Moreover, under the New Covenant, the Lord's people do not need to tell believers to know the Lord, because all shall know Him (Heb. 8:11). Why? Because the Holy Spirit indwells us to reveal the Lord to us, so that we all may know Him inwardly.

We may not receive the calling of a prophet, but we can still seek prophecy, which is a gift that edifies the church (1 Cor. 14:3,12). Whenever we are moved by the Holy Spirit, we can exhort, edify, and encourage people. This is another form of prophecy that is in the Body of Christ. We all must be open to the Lord that we might be able to share and edify others with what we have heard of the Lord's speaking.

Second, Priesthood

Eli was not a faithful priest, but God raised up Samuel to function as "a faithful priest" (1 Sam. 2:35).

What is the work of a priest? It is to bring people to God and God to the people, to join man and God together, and to pray before God for the people. The Lord Jesus Christ is our Great High Priest who ever lives to make intercession for us and to save us to the uttermost.

The life of Samuel portrays the faithful function of a priest. For example, the Ark had been captured by the Philistines (4:10-11). Israel could not protect the Ark, but the Ark could protect itself, because the Philistines could no longer tolerate the Ark within their ranks. So they sent it back to Israel. But Israel was not ready to receive the Ark back to the center of her life. Hence, the Ark was taken to Kiriath-jearim to be hidden in the house of Abinadab for 20 long years (1 Sam. 7:1-2). In other words, the hearts of the Israelites were far away from God, because they lived their own lives without God.

But eventually why did Israel lament after God (1 Sam. 7:2)? It was because Samuel was a man of prayer who prayed for them (7:5, 8). He was truly a faithful priest who brought people to God and God to the people. In prayer, he had power with God (7:8-11).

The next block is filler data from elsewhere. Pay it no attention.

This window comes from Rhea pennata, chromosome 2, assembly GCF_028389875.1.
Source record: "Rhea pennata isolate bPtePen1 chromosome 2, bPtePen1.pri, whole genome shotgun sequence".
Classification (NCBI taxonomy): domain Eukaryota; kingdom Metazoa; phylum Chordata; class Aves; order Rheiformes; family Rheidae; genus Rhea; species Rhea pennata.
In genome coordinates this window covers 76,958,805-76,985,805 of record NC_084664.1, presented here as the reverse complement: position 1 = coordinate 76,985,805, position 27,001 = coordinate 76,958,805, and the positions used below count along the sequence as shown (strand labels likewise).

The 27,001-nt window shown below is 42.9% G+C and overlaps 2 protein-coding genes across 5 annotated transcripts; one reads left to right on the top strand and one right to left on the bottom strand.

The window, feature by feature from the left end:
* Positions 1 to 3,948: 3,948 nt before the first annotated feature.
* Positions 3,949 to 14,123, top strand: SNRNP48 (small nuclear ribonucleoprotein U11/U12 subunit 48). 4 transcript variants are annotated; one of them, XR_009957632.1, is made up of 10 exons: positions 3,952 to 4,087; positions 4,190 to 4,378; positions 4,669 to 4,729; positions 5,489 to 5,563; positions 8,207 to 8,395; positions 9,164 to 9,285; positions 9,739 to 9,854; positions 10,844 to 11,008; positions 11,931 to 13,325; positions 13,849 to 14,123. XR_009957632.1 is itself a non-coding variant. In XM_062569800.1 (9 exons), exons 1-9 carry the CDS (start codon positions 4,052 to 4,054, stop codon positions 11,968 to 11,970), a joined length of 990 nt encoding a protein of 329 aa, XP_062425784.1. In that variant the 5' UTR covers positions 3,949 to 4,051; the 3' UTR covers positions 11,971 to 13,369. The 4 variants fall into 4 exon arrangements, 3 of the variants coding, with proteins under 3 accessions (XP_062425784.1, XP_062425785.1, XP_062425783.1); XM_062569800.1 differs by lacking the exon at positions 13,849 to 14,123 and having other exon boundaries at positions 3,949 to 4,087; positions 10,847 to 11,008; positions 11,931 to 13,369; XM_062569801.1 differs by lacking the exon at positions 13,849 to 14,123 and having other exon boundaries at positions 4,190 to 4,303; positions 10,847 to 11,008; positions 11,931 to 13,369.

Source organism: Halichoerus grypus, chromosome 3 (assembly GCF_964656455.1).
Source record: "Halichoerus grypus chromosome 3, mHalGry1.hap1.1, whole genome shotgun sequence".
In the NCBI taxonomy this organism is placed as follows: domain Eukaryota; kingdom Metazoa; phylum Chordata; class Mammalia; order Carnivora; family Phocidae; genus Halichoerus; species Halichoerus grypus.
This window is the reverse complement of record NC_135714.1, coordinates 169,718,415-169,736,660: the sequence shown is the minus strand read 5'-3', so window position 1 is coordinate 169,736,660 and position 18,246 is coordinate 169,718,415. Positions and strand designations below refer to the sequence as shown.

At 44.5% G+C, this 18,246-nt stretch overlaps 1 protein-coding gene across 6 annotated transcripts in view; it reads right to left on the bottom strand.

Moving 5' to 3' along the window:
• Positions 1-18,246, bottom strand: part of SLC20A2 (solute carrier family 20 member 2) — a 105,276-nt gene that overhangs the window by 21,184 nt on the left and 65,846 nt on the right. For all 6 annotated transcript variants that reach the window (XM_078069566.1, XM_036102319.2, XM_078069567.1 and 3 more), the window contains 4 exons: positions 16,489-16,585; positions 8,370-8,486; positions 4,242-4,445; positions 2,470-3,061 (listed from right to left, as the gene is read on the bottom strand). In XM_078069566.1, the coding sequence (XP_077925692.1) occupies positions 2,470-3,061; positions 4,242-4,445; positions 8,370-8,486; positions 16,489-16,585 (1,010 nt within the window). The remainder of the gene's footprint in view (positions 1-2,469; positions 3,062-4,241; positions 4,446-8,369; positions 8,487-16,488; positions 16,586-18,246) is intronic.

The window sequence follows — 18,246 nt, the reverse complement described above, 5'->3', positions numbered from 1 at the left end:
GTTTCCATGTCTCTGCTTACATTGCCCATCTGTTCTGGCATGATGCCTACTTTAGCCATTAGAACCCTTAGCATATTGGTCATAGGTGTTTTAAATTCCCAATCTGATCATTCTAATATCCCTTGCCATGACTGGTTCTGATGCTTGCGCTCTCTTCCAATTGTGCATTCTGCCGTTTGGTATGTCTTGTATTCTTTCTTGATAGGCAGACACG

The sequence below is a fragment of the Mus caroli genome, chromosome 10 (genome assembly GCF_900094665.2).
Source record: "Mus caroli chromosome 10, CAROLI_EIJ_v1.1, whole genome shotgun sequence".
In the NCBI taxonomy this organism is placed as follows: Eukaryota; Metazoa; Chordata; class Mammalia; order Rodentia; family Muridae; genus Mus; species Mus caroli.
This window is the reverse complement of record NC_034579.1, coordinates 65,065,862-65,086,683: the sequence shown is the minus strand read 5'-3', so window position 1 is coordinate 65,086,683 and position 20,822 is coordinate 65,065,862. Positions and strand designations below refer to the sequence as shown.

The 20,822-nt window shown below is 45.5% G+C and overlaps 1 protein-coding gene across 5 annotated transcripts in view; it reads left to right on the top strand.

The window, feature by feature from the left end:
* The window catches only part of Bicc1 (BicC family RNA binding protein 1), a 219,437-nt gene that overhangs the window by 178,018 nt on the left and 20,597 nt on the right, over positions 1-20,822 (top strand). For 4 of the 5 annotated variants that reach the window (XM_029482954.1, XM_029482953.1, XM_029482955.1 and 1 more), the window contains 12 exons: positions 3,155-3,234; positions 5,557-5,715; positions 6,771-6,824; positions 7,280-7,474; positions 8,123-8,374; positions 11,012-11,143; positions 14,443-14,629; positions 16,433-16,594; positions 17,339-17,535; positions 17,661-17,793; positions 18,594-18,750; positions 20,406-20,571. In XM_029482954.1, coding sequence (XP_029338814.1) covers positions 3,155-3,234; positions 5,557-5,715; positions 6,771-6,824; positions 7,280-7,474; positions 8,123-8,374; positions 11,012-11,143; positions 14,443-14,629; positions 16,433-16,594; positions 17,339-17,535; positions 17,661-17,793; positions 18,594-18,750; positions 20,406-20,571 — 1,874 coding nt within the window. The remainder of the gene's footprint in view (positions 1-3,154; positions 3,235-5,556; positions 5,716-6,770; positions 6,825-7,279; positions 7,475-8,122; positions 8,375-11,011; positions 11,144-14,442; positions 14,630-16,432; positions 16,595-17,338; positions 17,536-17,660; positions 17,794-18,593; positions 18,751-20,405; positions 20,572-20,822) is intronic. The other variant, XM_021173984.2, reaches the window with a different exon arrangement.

Today, are we priests? We do not have it as a title, but as our reality. Many people have the title "priest," but do not have it as their reality. In Revelation 1:5-6, because Christ loved us and washed us from our sins in His precious blood, He made us a kingdom and priests. Again, in Revelation 5:9-10, He has redeemed us out of every tribe, tongue, people, and nation, brought us to Himself, and made us kings and priests to God. In the New Testament, the Lord recovered His original thought of the priesthood. It is no longer relegated to a special class, but it is now a universal participation in a holy priesthood of all believers.

Every believer is to serve as a priest, whose ministry is to bring God to the people and people to God. Prayer is the most powerful way to exercise our priestly function. We must give ourselves to prayer that the will of God may be done on earth as it is in heaven.

Third, Judgeship

Samuel was also a Judge - the last Judge. What is the work of a Judge? In the book of Judges, God raised up Judges to deliver people from the enemy and to rule the people with righteousness.

Samuel was not .a warrior like Samson who had great strength. He did more than Samson, because when he prayed, God thundered, threw a panic, and routed the Philistines (1 Sam. 7:8-11). During Samuel's day, the Philistines were subdued, many cities were restored, and God's people governed with righteousness, It was because Samuel was prayerful, righteous, and blameless.